Jackie Robinson, known for breaking baseball’s color barrier, was a towering figure in American history

© AP/AP Jackie Robinson takes infield practice for the Montreal Royals, a farm team of the Brooklyn Dodgers, prior to joining the big club.

By Fred Bowen, The Washington Post

April 15 was an important sports anniversary. On April 15, 1947, baseball player Jackie Robinson played his first major league game for the Brooklyn Dodgers.

Most kids know Robinson was the first African American to play Major League Baseball in the modern era. But I have been reading about Robinson, and he was a lot more than that.

First, his name was Jack Roosevelt Robinson. He was born in 1919, and his mother gave him his middle name because she admired President Teddy Roosevelt. Sportswriters began to call him “Jackie” when he was a star athlete at the University of California at Los Angeles (UCLA).

That’s another thing. Robinson did not just play baseball. He was a four-sport (!) athlete at UCLA. Baseball may have been his worst sport in college.

In 1940, Robinson led the UCLA football team in passing yardage, running yardage and scoring. In basketball, he averaged 12.4 points a game in 1940 and 11.1 points a game in 1941.

Wait, we’re not done. Robinson was a track star. He won the NCAA championship in the long jump. Robinson probably would have competed in the 1940 and 1944 Summer Olympics if the Games had not been canceled because of World War II.

Later, Robinson showed he could play some baseball. That was important for a couple of reasons. First, baseball was the most popular professional sport by far in the 1940s. Second, many white people had claimed for years that African American players were not good enough to compete in the all-white major leagues.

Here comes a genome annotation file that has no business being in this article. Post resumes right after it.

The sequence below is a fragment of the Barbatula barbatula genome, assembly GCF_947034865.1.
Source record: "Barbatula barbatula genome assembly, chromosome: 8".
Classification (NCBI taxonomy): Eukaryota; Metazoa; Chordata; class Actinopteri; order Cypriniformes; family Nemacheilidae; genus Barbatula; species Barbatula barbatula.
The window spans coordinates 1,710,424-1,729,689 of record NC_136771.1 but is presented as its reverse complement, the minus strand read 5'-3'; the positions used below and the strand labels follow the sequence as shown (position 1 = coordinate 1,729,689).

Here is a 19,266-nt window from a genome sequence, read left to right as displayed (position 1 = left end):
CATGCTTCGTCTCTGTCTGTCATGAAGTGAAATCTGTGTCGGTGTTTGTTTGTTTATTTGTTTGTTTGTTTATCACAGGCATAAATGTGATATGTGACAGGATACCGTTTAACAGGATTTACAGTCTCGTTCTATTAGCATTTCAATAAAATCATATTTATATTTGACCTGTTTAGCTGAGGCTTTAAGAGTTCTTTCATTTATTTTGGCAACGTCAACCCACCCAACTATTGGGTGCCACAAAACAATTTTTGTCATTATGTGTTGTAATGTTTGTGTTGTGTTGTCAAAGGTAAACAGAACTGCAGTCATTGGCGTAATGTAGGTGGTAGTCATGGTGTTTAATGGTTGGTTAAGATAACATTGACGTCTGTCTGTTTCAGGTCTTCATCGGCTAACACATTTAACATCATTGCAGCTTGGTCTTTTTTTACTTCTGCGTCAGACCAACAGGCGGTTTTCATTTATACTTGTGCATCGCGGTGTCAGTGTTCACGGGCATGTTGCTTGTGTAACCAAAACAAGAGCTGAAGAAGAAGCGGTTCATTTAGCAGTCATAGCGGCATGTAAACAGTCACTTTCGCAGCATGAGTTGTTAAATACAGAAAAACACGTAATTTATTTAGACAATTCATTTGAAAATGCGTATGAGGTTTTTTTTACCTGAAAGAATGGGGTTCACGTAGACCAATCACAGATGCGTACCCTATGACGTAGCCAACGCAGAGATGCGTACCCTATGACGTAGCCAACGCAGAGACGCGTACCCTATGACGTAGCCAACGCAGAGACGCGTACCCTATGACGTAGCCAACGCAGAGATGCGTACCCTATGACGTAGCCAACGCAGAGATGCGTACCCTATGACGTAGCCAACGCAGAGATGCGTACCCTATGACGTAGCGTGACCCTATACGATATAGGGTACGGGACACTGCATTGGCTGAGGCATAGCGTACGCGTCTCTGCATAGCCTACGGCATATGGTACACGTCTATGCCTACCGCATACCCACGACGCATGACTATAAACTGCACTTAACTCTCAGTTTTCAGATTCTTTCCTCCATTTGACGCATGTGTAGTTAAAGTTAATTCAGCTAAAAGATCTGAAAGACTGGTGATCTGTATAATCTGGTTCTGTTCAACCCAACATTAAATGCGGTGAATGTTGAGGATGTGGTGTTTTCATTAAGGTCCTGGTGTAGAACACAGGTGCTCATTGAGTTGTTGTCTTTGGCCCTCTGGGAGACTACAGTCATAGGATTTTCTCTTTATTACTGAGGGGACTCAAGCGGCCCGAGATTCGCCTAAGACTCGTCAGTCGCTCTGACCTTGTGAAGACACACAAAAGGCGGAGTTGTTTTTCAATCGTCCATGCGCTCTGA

Robinson proved those claims were wrong. Despite death threats and abuse from some fans and opposing players, Robinson didn’t give up. He was the National League (NL) Rookie of the Year in 1947, batting .297 and leading the NL in stolen bases.

Robinson was a star. He made six all-star teams during his 10 seasons and was named the Most Valuable Player (MVP) in the National League in 1949. He had a career batting average of .311 and was voted into the Baseball Hall of Fame in 1962.

And Robinson’s teams won. Some people had claimed that having African Americans on a team would be bad for team spirit. He proved them wrong again. Robinson’s Dodgers won six National League pennants and the 1955 World Series.

After his baseball career, Robinson was a success in business and remained an outspoken advocate for equal rights for African Americans. At times, he sounded like the athletes who protest today.

At the beginning of his 1972 autobiography Robinson wrote: “As I write this … I cannot stand and sing the [national] anthem. I cannot salute the flag; I know that I am a black man in a white world.”

Jackie Robinson was much more than the first African American to play major league baseball. He was an American hero.



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Jackie Robinson, known for breaking baseball’s color barrier, was a towering figure in American history
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